What companies may learn from politics

Politics is not the focus of this column but it does set the scene for a discussion on the power of measurement and numerical scoring.

As we settle in to the outcomes of this year’s local elections, we have experienced a seismic shift on a number of fronts and there is much anticipation at the future impact of this upon our general election during 2019. We have a business-minded mayor in Johannesburg and far-reaching DA gains across a number of traditional ANC strongholds in the country — clear signals of change.

In a manner of speaking, the South African citizen-engagement score has been measured and their voices have been heard, with fundamental changes in their allegiance. The level of engagement with prior political parties, or lack thereof, has been taken into account and citizens have exerted their sentiment in the form of alternative votes.

Employee engagement

Naturally, business works somewhat differently and disillusioned employees do not get to vote existing leadership out, nor transition the business to alternate leadership groups. The thought might be tempting in some quarters but the notion of mass ideology and sentiment doesn’t merge well with the principles of capitalism, and it’s perhaps best left to shareholders and market forces to exert their influence upon the rise and fall of executive teams and leadership, such as we are witnessing in the latest US banking scandal at Wells Fargo.

Employees do yield another form of influence in their voting, and this is with their feet. If the engagement scores are unsatisfactory or ignored, and employee hearts and minds are not retained, they will simply move along and find organisations that better fulfil their needs, exhibit a deeper sense of purpose or offer greater growth and career development prospects.

Measure what you manage

There are a multitude of measurement instruments available and these are deployed with a wide range of efficacy. The informal suggestion box and basic staff-satisfaction surveys are one end of the spectrum, whereas sophisticated measures that assess levels of alignment between individual and organisational values offer a depth of analysis into underlying psychological measurements and key aspects of organisational design. The frequency of measurement will differ vastly across organisations, as will the basis of interpretation and feedback into the business. While there is some truth in the principle that you can’t manage what you can’t measure, there is also a caveat that comes with the subjectivity, emotion and limitations of a numerical measure on a social being.

Manage what you measure

In many organisations, measurement in isolation is not the problem; more often than not, fatigue creeps in primarily because such measurement often fails to yield results. Rumblings are often evident around town-hall gatherings, in which management will feed back survey findings to the organisation or teams and reflect upon both the good and the bad.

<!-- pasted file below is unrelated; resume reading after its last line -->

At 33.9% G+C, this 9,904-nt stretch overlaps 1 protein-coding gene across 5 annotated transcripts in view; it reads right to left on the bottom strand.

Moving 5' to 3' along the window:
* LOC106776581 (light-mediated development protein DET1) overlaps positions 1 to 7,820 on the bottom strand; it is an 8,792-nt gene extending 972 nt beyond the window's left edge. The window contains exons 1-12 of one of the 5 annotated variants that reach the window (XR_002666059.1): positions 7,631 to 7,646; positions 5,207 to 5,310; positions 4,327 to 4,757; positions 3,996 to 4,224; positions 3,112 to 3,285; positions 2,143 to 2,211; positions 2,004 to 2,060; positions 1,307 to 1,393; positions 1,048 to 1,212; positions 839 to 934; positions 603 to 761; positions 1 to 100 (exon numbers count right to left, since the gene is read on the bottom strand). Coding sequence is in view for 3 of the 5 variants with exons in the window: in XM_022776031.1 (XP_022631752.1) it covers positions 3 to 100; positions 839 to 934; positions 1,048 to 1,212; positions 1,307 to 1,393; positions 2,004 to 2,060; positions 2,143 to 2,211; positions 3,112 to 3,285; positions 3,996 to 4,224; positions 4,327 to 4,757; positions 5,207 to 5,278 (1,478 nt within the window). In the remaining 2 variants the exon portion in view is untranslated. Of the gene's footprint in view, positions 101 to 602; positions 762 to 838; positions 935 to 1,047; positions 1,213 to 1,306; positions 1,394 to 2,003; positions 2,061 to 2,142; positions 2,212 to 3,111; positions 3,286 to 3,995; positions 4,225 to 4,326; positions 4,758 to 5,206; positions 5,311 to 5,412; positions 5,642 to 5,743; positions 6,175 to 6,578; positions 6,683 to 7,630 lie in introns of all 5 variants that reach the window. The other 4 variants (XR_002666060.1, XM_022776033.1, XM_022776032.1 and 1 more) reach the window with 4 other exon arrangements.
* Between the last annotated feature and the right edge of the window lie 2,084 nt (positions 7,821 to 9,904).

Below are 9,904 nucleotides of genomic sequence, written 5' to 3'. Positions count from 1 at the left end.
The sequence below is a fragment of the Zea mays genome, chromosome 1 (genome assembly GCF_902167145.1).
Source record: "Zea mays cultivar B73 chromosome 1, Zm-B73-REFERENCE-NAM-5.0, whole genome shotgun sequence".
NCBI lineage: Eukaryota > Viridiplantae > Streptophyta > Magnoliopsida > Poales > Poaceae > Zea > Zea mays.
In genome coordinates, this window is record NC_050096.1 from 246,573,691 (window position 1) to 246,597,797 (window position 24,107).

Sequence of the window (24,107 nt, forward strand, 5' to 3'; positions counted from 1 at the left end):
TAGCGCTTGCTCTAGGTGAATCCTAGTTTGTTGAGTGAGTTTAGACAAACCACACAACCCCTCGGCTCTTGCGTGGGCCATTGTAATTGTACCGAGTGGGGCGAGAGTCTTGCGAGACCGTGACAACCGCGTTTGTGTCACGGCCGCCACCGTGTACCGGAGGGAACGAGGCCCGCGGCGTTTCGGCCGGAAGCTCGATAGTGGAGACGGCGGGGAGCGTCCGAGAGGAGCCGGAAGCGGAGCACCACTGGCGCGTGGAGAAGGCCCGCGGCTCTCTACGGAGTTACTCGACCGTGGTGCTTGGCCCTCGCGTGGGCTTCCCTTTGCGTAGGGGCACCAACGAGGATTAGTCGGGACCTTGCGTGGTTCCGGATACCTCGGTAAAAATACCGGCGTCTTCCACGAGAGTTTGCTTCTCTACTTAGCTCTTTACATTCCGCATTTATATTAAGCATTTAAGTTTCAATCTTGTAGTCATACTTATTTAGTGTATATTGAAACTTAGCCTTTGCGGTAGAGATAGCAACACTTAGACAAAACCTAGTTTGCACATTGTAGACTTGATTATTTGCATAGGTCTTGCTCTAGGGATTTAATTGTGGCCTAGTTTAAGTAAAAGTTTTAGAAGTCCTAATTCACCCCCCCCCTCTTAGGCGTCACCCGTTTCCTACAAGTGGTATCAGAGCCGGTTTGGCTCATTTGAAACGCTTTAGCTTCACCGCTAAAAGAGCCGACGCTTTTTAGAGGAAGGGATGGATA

The first in such a series of meetings is often met with enthusiasm but this often wanes when subsequent surveys yield the same findings or results, with little evidence of any change implementation or progress against recorded issues, often detracting from the very point of such survey efforts. Employees participating in engagement surveys will take pleasure in having their voices heard initially, but this will rapidly dissipate into disillusionment when actions aren’t taken and themes are recurrent.

Positive correlation

There is sufficient evidence in employee-engagement survey work and research to support the notion that higher levels of engagement correlate positively to a range of business outcomes, including performance gains, higher staff morale, increased levels of innovation and improved presenteeism, to name a few. It is clearly worthwhile measuring. It is futile, however, if employees use this instrument to appeal for change, feed back to management and develop expectations in the process which remain unmet.

In addition to one-directional measurement, management should use the tool effectively to generate new ideas, create feedback mechanisms and drive organisational change and development in the process. This makes measurement worthwhile for both parties, mitigates survey fatigue and keeps participant interest vested in the cycle of measurement.

Political engagement offers a level of immediacy of action, as we recently experienced in our local elections. Perhaps we in the private sector may learn from this and, although we can’t shift leadership changes as dramatically, we should work harder at bringing an urgency to the corrective actions required in addressing progressive organisational change — not intended as populist, but where practical and appropriate.

This article was originally featured on marklives.com